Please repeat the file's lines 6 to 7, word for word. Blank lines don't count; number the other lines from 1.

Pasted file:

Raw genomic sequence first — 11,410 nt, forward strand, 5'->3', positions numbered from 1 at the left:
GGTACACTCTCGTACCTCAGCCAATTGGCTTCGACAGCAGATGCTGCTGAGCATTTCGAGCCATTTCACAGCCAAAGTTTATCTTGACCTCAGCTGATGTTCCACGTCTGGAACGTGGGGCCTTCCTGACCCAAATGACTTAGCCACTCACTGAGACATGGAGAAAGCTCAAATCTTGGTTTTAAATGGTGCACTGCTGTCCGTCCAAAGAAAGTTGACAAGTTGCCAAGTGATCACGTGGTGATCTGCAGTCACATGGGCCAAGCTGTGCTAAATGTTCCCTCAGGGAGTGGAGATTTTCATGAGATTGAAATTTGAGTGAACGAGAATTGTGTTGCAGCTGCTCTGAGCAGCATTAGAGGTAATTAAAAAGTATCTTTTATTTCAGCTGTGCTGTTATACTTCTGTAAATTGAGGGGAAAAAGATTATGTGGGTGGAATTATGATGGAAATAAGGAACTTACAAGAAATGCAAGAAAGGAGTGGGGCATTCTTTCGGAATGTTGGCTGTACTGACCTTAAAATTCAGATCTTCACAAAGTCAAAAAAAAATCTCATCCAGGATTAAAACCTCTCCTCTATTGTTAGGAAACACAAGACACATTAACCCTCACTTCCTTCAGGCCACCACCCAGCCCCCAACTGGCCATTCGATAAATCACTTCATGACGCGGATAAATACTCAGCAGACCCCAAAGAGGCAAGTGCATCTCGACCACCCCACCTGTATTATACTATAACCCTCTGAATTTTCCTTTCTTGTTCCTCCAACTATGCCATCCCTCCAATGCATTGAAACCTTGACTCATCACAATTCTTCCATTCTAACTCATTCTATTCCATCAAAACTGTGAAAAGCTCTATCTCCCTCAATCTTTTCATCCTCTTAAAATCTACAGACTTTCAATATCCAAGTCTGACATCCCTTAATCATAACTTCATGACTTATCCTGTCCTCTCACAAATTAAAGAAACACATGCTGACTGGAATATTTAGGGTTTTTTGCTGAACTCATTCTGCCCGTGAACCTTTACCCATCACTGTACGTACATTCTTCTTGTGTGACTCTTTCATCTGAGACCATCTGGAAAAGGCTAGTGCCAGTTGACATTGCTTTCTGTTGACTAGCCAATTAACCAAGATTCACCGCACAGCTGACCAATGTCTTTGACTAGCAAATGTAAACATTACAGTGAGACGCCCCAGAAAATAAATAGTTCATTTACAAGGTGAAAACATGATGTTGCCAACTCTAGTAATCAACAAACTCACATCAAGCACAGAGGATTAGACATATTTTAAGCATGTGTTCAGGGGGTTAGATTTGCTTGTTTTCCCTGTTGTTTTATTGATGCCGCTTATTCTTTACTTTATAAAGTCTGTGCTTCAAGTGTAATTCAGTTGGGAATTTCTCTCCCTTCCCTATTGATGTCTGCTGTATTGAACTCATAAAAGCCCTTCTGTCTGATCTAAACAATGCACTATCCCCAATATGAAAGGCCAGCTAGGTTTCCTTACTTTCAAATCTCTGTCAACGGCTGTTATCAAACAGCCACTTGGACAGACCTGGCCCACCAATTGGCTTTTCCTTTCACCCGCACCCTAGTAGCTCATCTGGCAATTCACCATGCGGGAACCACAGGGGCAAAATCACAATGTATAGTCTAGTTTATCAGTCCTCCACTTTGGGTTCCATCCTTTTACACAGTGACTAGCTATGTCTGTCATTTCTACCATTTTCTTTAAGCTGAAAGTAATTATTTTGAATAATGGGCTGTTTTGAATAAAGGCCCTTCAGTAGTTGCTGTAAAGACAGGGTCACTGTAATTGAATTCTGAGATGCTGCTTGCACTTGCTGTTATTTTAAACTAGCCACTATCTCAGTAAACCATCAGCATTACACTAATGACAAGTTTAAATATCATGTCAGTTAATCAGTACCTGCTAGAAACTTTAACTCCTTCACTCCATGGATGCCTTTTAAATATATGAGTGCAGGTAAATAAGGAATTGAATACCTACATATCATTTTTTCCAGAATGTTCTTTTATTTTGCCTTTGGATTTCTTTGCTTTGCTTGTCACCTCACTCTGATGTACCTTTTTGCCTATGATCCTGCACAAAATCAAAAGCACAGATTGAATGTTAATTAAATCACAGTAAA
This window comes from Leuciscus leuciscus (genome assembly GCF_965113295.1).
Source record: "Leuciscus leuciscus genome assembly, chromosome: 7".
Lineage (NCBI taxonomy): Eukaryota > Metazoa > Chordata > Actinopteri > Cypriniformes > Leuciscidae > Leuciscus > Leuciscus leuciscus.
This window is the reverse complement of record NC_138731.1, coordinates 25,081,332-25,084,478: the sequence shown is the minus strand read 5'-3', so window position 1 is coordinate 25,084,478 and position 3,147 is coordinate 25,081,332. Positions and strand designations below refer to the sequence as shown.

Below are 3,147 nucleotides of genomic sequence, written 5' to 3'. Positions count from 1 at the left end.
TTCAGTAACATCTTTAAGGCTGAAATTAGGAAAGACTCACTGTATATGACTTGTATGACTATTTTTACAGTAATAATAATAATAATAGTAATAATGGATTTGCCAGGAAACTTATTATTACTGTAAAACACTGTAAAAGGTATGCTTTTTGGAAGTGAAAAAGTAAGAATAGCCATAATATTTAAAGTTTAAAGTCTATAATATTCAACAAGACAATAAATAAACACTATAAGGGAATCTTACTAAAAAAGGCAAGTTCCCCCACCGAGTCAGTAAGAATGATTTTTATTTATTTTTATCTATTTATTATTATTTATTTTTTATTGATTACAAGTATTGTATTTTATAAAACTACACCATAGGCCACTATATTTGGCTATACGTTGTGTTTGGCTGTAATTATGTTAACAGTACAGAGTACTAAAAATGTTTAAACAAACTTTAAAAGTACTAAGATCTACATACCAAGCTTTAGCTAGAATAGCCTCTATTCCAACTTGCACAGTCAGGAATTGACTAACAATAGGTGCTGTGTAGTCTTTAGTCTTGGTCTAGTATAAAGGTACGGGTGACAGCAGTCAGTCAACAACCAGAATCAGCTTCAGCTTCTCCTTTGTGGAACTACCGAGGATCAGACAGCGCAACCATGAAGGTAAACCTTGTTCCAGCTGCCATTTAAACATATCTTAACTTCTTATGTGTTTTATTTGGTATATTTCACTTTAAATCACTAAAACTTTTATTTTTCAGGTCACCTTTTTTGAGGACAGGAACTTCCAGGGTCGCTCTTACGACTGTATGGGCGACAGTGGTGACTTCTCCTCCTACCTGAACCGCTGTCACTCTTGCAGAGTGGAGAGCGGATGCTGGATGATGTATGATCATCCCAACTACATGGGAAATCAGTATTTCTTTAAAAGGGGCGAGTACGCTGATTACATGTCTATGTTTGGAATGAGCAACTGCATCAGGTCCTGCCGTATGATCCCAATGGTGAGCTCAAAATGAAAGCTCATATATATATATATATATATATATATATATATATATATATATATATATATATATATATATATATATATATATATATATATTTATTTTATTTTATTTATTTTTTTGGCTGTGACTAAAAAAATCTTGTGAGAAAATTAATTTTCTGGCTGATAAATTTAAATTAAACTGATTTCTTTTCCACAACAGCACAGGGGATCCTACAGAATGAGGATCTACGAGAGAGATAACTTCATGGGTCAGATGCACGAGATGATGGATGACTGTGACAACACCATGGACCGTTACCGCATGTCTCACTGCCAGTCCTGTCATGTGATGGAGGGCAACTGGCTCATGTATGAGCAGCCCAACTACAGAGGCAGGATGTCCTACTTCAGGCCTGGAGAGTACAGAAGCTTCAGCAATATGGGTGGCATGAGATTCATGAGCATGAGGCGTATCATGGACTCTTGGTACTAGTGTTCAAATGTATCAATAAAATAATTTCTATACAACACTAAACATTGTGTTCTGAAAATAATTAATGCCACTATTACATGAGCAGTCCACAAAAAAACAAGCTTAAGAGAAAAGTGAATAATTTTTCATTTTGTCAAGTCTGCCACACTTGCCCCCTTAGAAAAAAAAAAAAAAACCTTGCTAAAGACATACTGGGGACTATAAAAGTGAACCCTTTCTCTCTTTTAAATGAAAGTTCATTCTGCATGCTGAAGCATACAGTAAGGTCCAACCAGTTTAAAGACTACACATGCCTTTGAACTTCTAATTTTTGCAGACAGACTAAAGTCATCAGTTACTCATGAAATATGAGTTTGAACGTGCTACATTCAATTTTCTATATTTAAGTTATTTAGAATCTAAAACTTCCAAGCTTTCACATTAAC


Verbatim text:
This window is the reverse complement of record NC_138731.1, coordinates 25,081,332-25,084,478: the sequence shown is the minus strand read 5'-3', so window position 1 is coordinate 25,084,478 and position 3,147 is coordinate 25,081,332. Positions and strand designations below refer to the sequence as shown.

Below are 3,147 nucleotides of genomic sequence, written 5' to 3'. Positions count from 1 at the left end.